Wednesday, June 22, 2005
Sorry for the delay on this report. My body shut down last night and I just couldn't get to it.
Okay, following Paul Dietz's talk about the Common Lisp test suite, I attended Arthur Nunes-Harwitt's talk titled Advice about Debugger Construction. This was an interesting talk about how Lisp debuggers should be implemented, following a basic principle of least astonishment for a user.
The next talk was James McDonald's Correctness-by-Construction is in your future. James's basic thesis is that the size of software systems is rapidly increasing, past the point where we can actually verify their correctness using standard testing techniques. Rather than constructing software by writing standard algorithms in the future, James argues for a world in which specifications are translated into a formal language, from which "real" code is synthesized. James cited a bake-off done by the NSA where this method was substantially more effective at reducing defects than the more traditional UML-based design methodology.
The highlight of the day was J. Strother Moore's A Mechanized Program Verifier. Moore is the Moore in Boyer-Moore string matching and various other automated proving algorithms. That alone was worth the price of admission. Moore is, frankly, just a good speaker. His talk was very well put together. McDonald's talk was a great setup for Moore's and they both echoed similar themes. Moore, along with Boyer previously, has been working on automated theorem proving for quite some time. Using a subset of Common Lisp, called Applicative Common Lisp, Moore and his team have developed a system that can prove theorems, provided with a series of lemmas. Moore quickly made the case that this sort of mechanized proving has great commercial utility. Moore described Intel's debacle with the Pentium FDIV bug. This mistake caused Intel to take a ~$470M charge on their financials. AMD was about to introduce the K5 just after that and hired Moore's team to verify the floating point unit. This technique has been repeatedly used since that time at AMD to verify the floating point portions of their chip.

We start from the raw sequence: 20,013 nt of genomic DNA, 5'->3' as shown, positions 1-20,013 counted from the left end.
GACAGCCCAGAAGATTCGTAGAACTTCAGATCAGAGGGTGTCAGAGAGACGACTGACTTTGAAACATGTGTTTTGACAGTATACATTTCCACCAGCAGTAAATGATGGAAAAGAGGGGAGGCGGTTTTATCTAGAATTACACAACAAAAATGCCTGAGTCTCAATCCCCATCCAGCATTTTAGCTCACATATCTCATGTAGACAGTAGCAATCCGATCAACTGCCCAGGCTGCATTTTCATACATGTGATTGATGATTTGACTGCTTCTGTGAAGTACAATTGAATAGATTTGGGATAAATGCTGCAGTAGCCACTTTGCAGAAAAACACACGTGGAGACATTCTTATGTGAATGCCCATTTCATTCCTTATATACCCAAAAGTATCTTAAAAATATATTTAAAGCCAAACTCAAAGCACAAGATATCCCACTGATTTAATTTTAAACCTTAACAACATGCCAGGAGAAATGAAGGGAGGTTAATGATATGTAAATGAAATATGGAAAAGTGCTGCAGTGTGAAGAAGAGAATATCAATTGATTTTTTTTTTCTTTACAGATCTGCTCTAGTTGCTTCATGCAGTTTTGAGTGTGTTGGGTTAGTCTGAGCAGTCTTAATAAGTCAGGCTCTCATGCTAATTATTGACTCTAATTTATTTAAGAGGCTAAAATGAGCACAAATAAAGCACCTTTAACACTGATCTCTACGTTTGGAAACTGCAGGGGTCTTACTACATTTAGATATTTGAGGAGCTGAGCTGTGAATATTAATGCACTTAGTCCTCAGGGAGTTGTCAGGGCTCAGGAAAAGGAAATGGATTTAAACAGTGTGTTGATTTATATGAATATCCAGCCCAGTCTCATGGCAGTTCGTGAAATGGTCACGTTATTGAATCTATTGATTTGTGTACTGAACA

Moore also described work that has gone on with Sun to verify the behavior of the Java virtual machine. Moore's team has constructed a 700-page description of the JVM and has used that to verify various properties of the Java byte-code verifier. Additional applications included verification of various floating point processors (Power 4, K5, Athlon, and Opteron), verification of DSP microcode (Motorola), and verification of the security policy of Rockwell Collins's AAMP 7 microprocessor.
What made Moore's talk so fun was that he showed some simple live demos of the system. It was very interesting to see things run and theorems being proved. When Moore ended his talk, he got the closest thing to a standing ovation that you could receive.
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